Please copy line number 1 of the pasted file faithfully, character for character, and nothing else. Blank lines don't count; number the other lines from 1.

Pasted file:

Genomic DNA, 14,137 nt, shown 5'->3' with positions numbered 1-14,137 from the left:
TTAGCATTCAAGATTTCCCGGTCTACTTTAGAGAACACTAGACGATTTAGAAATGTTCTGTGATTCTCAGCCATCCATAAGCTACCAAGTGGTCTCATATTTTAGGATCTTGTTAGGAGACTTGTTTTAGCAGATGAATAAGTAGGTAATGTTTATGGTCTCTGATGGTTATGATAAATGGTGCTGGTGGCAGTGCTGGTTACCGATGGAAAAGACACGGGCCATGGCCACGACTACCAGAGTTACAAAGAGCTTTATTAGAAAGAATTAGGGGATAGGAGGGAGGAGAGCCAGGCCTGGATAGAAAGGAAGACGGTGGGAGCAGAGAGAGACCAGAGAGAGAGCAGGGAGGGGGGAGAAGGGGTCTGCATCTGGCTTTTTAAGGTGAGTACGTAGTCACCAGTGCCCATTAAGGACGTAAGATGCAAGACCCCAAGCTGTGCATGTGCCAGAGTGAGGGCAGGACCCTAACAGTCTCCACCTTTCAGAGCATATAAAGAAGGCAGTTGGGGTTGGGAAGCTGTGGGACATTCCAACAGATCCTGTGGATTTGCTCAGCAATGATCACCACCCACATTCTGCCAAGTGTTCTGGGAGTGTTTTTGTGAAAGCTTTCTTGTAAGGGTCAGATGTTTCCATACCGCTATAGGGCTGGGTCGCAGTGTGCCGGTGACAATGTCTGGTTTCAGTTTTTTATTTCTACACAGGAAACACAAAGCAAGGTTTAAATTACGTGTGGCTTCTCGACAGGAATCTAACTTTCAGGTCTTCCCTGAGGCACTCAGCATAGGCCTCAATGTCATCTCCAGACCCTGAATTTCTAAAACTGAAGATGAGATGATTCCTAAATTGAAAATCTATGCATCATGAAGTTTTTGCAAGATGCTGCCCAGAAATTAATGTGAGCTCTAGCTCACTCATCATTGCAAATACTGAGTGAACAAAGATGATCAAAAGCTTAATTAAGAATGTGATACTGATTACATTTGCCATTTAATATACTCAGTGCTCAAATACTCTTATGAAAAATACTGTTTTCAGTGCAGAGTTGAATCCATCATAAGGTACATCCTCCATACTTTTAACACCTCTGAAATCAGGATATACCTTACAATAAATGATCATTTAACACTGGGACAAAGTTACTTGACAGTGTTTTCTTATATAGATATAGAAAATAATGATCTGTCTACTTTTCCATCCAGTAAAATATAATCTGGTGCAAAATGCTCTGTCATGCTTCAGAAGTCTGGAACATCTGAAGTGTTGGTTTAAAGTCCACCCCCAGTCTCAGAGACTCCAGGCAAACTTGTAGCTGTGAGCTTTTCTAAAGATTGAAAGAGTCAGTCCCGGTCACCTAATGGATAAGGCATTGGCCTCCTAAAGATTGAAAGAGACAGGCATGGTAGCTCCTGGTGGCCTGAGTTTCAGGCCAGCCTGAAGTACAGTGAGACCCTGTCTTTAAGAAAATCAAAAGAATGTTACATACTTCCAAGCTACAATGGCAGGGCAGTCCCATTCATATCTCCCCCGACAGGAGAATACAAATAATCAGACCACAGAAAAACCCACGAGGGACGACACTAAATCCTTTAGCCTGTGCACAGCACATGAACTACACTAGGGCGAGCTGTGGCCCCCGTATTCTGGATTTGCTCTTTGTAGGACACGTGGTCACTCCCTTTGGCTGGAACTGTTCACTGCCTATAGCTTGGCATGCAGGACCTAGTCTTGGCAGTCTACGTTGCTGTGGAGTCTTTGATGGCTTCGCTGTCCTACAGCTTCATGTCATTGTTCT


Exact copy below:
Genomic DNA, 14,137 nt, shown 5'->3' with positions numbered 1-14,137 from the left: